History

Kamal Al Mansour (1959- )

Kamal Al Mansour is an African American artist and inventor who graduated from University of California Los Angeles in 1981 with a degree in Political science. He then attended law school and earned a Juris Doctorate degree from the University of California, Hastings College of the Law in San Francisco in 1984. Al Mansour started his career at NASA Jet Propulsion Laboratory (JPL)in 1985 by working as a contract negotiator for Caltech and the Department of Energy (DOE). He worked with GTE Government Systems Division, which turned Air Force technology into what is now known as GPS navigation system.

Al Mansour founded CPTimeOnline and developed AfroLink Software in 1988 after realizing that there was no Black representation in Software. These software programs included educational, historical, political, technical, and other information about African, Caribbean, and African American history and culture. Al Mansour became the face of Black software entrepreneurship in the 1990s, appearing in EMERGE, Black Enterprise, Seattle Times, Wall Street Journal, Windows magazine, MacWeek magazine, and a variety of other publications. He also made appearances on CNN, Headline News, and various local news organizations.

AfroLink was marketed to K-12 schools, colleges, and universities, and clients throughout the United States, the Caribbean, Canada, Africa, and Europe for four years. Despite its initial success and numerous buyout offers to its founder, the software had a loyal but dwindling following as it competed with the competitors on the emerging Internet such as Netscape whose browser made information including data on Black history and culture freely accessible.

Commercially sold software such as AfroLink became increasingly obsolete due to the web’s accessibility.

Al Mansour returned to corporate America in 1998 and then transitioned from corporate law to IT. In 1998 he launched unVOZ.com in an attempt to repurpose AfroLink content. The site’s Afrocentric art, tee shirts, hoodies, and clip art were instant popular to a segment of the African American community.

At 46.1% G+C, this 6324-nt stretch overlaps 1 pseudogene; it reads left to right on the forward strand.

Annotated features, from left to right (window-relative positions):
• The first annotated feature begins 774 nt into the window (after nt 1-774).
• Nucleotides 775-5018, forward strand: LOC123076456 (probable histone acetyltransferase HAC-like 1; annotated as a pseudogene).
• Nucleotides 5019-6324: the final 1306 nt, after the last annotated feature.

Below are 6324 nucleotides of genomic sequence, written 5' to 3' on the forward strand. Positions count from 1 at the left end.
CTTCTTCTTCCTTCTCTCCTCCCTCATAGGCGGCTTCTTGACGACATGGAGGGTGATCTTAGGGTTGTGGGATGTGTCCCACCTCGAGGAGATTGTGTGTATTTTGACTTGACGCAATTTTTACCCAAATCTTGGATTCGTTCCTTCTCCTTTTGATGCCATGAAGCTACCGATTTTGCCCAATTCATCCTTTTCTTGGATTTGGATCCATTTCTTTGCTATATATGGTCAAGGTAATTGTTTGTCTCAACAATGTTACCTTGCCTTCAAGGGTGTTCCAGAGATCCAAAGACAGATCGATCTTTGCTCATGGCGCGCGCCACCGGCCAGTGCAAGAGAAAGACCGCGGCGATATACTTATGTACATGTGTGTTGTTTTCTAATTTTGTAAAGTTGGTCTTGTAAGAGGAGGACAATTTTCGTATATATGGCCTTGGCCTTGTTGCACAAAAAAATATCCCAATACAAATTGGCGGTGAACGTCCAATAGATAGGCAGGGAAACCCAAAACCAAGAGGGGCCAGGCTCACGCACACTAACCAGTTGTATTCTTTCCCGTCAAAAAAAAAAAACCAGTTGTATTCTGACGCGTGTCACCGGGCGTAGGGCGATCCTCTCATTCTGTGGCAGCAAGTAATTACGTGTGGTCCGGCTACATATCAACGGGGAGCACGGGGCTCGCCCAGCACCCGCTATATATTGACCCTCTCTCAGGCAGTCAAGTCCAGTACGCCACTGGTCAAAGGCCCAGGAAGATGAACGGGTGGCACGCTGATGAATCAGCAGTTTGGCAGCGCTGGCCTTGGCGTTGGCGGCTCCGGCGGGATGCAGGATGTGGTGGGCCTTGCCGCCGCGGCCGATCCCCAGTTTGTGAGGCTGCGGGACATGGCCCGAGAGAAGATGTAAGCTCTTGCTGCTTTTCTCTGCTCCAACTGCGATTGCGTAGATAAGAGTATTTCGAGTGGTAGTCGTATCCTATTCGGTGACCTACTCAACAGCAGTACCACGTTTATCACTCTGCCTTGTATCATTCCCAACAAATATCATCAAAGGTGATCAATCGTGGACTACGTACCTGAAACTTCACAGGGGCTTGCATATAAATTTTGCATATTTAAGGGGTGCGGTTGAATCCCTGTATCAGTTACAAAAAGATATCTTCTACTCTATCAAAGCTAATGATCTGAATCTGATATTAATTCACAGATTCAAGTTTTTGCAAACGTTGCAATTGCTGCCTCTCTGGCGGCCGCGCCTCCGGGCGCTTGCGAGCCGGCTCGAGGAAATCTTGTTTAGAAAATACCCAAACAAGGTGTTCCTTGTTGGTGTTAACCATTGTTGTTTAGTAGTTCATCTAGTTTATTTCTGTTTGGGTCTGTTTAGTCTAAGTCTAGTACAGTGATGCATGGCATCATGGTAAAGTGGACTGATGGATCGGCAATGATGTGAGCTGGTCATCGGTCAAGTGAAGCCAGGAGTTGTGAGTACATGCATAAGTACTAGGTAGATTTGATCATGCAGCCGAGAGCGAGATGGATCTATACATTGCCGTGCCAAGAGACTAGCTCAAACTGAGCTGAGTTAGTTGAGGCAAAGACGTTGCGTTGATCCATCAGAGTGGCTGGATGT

In 2003, Al Mansour decided to return to art after experiencing several life-changing events, including the death of close relatives. Between 2005 and 2007 he displayed his art in the Los Angeles Municipal Art Gallery, Brand 35: Borders, the 35th Annual National Juried Exhibition of Works on Paper, the Brand Library Art Gallery (where he was awarded the Peggy Lund Hayek Donor Award), and other venues. With work on display at the 11th Annual Art of Living Black Exhibit co-sponsored by San Francisco Bay Area venues including the San Pablo Art Gallery, Richmond Art Center, and Prescott-Joseph Center, the Joyce Gordon Gallery in downtown Oakland, the Esteban Sabar Gallery in Oakland, and Stanford University. By the end of the first decade of the 21st century, Al Mansour had established himself as a notable Bay Area artist.

In 2020, Al Mansour published his first book Divine Consciousness: From a Dystopian Diaspora to Afrofuturism. His artwork work was featured in the Storied References exhibition at the Northern Illinois University Art Museum in 2021. Al Mansour’s early career as the founder and president of AfroLink Software continues to influence his work, he continues centers his art on uplifting Black culture and history.

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